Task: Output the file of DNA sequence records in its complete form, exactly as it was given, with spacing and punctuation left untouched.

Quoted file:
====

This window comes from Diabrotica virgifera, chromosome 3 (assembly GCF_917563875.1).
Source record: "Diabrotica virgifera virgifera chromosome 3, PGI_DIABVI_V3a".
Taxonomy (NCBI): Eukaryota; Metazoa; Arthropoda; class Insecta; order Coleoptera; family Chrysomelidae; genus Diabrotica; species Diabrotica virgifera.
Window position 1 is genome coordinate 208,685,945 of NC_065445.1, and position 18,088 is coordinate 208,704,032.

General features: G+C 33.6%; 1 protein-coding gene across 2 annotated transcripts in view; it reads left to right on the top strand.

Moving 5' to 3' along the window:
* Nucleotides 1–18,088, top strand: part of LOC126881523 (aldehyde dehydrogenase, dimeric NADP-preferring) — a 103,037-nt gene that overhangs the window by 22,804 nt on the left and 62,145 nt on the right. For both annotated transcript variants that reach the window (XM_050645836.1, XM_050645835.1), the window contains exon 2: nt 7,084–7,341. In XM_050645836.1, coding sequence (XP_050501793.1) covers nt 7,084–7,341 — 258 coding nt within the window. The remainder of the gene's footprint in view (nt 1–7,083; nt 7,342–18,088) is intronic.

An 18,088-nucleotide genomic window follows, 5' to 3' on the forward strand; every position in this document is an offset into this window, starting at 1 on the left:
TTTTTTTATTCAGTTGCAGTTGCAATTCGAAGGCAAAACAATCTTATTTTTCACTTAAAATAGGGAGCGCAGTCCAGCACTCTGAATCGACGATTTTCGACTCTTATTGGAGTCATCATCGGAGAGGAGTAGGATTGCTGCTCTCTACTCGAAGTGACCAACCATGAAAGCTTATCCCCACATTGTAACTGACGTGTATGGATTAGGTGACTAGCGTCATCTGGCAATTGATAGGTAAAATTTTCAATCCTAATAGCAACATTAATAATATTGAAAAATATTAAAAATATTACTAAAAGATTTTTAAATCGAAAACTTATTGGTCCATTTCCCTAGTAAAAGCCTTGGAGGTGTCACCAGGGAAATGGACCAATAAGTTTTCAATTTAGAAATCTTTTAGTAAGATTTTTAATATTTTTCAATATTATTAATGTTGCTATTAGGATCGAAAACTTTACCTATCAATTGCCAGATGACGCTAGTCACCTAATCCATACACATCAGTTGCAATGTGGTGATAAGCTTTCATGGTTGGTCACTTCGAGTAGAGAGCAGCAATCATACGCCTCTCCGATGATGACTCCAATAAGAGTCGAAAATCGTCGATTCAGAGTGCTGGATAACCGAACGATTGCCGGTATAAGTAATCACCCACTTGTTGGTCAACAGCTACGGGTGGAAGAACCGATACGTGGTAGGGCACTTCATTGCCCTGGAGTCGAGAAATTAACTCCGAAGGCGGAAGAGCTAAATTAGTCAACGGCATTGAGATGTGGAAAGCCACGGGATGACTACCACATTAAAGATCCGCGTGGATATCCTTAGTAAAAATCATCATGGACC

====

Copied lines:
This window comes from Diabrotica virgifera, chromosome 3 (assembly GCF_917563875.1).
Source record: "Diabrotica virgifera virgifera chromosome 3, PGI_DIABVI_V3a".
Taxonomy (NCBI): Eukaryota; Metazoa; Arthropoda; class Insecta; order Coleoptera; family Chrysomelidae; genus Diabrotica; species Diabrotica virgifera.
Window position 1 is genome coordinate 208,685,945 of NC_065445.1, and position 18,088 is coordinate 208,704,032.

General features: G+C 33.6%; 1 protein-coding gene across 2 annotated transcripts in view; it reads left to right on the top strand.

Moving 5' to 3' along the window:
* Nucleotides 1–18,088, top strand: part of LOC126881523 (aldehyde dehydrogenase, dimeric NADP-preferring) — a 103,037-nt gene that overhangs the window by 22,804 nt on the left and 62,145 nt on the right. For both annotated transcript variants that reach the window (XM_050645836.1, XM_050645835.1), the window contains exon 2: nt 7,084–7,341. In XM_050645836.1, coding sequence (XP_050501793.1) covers nt 7,084–7,341 — 258 coding nt within the window. The remainder of the gene's footprint in view (nt 1–7,083; nt 7,342–18,088) is intronic.

An 18,088-nucleotide genomic window follows, 5' to 3' on the forward strand; every position in this document is an offset into this window, starting at 1 on the left:
TTTTTTTATTCAGTTGCAGTTGCAATTCGAAGGCAAAACAATCTTATTTTTCACTTAAAATAGGGAGCGCAGTCCAGCACTCTGAATCGACGATTTTCGACTCTTATTGGAGTCATCATCGGAGAGGAGTAGGATTGCTGCTCTCTACTCGAAGTGACCAACCATGAAAGCTTATCCCCACATTGTAACTGACGTGTATGGATTAGGTGACTAGCGTCATCTGGCAATTGATAGGTAAAATTTTCAATCCTAATAGCAACATTAATAATATTGAAAAATATTAAAAATATTACTAAAAGATTTTTAAATCGAAAACTTATTGGTCCATTTCCCTAGTAAAAGCCTTGGAGGTGTCACCAGGGAAATGGACCAATAAGTTTTCAATTTAGAAATCTTTTAGTAAGATTTTTAATATTTTTCAATATTATTAATGTTGCTATTAGGATCGAAAACTTTACCTATCAATTGCCAGATGACGCTAGTCACCTAATCCATACACATCAGTTGCAATGTGGTGATAAGCTTTCATGGTTGGTCACTTCGAGTAGAGAGCAGCAATCATACGCCTCTCCGATGATGACTCCAATAAGAGTCGAAAATCGTCGATTCAGAGTGCTGGATAACCGAACGATTGCCGGTATAAGTAATCACCCACTTGTTGGTCAACAGCTACGGGTGGAAGAACCGATACGTGGTAGGGCACTTCATTGCCCTGGAGTCGAGAAATTAACTCCGAAGGCGGAAGAGCTAAATTAGTCAACGGCATTGAGATGTGGAAAGCCACGGGATGACTACCACATTAAAGATCCGCGTGGATATCCTTAGTAAAAATCATCATGGACC